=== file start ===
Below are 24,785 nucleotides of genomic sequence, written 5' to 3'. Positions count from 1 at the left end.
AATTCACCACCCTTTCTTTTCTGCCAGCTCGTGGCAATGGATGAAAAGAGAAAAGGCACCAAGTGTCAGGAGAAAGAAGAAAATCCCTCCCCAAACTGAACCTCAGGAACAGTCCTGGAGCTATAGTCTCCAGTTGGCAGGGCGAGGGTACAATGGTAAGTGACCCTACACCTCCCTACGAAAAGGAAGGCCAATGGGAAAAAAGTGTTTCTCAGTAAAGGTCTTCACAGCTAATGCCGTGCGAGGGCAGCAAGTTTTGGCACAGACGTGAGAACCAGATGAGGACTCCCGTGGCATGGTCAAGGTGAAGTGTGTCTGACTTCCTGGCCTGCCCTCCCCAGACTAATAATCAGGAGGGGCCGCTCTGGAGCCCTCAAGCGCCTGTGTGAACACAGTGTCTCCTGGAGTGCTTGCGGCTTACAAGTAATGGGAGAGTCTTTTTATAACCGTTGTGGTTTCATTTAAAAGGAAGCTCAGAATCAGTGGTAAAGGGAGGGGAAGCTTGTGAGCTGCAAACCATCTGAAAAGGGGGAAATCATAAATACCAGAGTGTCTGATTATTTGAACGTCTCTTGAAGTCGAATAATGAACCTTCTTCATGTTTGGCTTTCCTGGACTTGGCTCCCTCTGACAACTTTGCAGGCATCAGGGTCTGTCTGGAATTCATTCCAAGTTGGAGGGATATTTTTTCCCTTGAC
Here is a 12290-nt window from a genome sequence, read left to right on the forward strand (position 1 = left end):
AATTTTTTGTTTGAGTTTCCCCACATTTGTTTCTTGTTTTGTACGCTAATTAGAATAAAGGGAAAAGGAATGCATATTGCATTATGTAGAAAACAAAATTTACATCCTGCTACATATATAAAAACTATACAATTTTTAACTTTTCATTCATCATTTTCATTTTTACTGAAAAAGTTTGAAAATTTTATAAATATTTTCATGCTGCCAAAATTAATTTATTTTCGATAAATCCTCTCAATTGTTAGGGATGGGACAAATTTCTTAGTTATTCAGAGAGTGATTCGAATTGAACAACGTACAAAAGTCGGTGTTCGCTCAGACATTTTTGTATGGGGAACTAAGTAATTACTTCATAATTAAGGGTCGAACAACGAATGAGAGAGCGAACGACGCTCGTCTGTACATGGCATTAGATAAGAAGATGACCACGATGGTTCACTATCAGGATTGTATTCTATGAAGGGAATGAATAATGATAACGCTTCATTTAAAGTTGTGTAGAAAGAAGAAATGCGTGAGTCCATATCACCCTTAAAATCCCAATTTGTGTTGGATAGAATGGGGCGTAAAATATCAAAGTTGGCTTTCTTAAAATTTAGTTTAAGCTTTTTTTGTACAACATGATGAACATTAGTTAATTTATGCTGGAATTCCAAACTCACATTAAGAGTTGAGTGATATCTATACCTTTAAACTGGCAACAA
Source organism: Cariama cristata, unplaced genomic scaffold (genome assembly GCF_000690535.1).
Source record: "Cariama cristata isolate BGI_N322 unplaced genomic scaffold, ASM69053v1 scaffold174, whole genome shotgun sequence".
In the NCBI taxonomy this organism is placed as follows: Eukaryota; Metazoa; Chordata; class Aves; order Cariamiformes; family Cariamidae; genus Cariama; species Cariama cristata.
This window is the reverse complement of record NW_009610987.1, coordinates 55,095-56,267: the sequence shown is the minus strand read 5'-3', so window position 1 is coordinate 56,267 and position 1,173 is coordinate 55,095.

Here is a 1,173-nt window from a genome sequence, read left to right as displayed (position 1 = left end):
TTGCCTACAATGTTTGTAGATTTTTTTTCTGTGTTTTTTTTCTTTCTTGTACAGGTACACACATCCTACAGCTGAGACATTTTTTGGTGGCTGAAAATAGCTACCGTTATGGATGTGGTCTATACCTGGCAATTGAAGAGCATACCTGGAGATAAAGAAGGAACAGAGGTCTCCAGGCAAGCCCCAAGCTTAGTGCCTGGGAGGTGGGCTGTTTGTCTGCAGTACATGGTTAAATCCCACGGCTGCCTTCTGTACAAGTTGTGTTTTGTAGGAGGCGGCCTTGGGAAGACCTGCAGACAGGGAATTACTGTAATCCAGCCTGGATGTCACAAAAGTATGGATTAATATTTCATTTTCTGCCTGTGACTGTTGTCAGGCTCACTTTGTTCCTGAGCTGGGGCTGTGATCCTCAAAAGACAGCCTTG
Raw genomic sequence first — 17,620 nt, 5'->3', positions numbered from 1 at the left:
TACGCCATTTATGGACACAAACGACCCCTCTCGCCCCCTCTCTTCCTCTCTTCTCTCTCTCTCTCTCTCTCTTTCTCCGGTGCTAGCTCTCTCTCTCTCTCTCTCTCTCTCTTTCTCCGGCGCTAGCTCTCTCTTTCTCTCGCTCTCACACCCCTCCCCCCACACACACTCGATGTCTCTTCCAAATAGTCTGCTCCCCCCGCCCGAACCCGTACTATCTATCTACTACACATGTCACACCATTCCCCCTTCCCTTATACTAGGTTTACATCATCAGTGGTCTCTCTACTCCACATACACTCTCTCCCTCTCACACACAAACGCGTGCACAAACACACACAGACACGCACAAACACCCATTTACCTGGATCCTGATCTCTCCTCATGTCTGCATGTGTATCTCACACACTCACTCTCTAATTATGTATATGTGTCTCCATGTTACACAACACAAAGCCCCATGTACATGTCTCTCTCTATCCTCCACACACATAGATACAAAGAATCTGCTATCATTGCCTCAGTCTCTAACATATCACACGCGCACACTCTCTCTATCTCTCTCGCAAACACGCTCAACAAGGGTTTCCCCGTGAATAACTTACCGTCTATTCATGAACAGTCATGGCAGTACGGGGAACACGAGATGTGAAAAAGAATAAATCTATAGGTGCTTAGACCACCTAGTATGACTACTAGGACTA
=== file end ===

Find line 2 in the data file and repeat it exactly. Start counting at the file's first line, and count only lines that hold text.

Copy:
AATTCACCACCCTTTCTTTTCTGCCAGCTCGTGGCAATGGATGAAAAGAGAAAAGGCACCAAGTGTCAGGAGAAAGAAGAAAATCCCTCCCCAAACTGAACCTCAGGAACAGTCCTGGAGCTATAGTCTCCAGTTGGCAGGGCGAGGGTACAATGGTAAGTGACCCTACACCTCCCTACGAAAAGGAAGGCCAATGGGAAAAAAGTGTTTCTCAGTAAAGGTCTTCACAGCTAATGCCGTGCGAGGGCAGCAAGTTTTGGCACAGACGTGAGAACCAGATGAGGACTCCCGTGGCATGGTCAAGGTGAAGTGTGTCTGACTTCCTGGCCTGCCCTCCCCAGACTAATAATCAGGAGGGGCCGCTCTGGAGCCCTCAAGCGCCTGTGTGAACACAGTGTCTCCTGGAGTGCTTGCGGCTTACAAGTAATGGGAGAGTCTTTTTATAACCGTTGTGGTTTCATTTAAAAGGAAGCTCAGAATCAGTGGTAAAGGGAGGGGAAGCTTGTGAGCTGCAAACCATCTGAAAAGGGGGAAATCATAAATACCAGAGTGTCTGATTATTTGAACGTCTCTTGAAGTCGAATAATGAACCTTCTTCATGTTTGGCTTTCCTGGACTTGGCTCCCTCTGACAACTTTGCAGGCATCAGGGTCTGTCTGGAATTCATTCCAAGTTGGAGGGATATTTTTTCCCTTGAC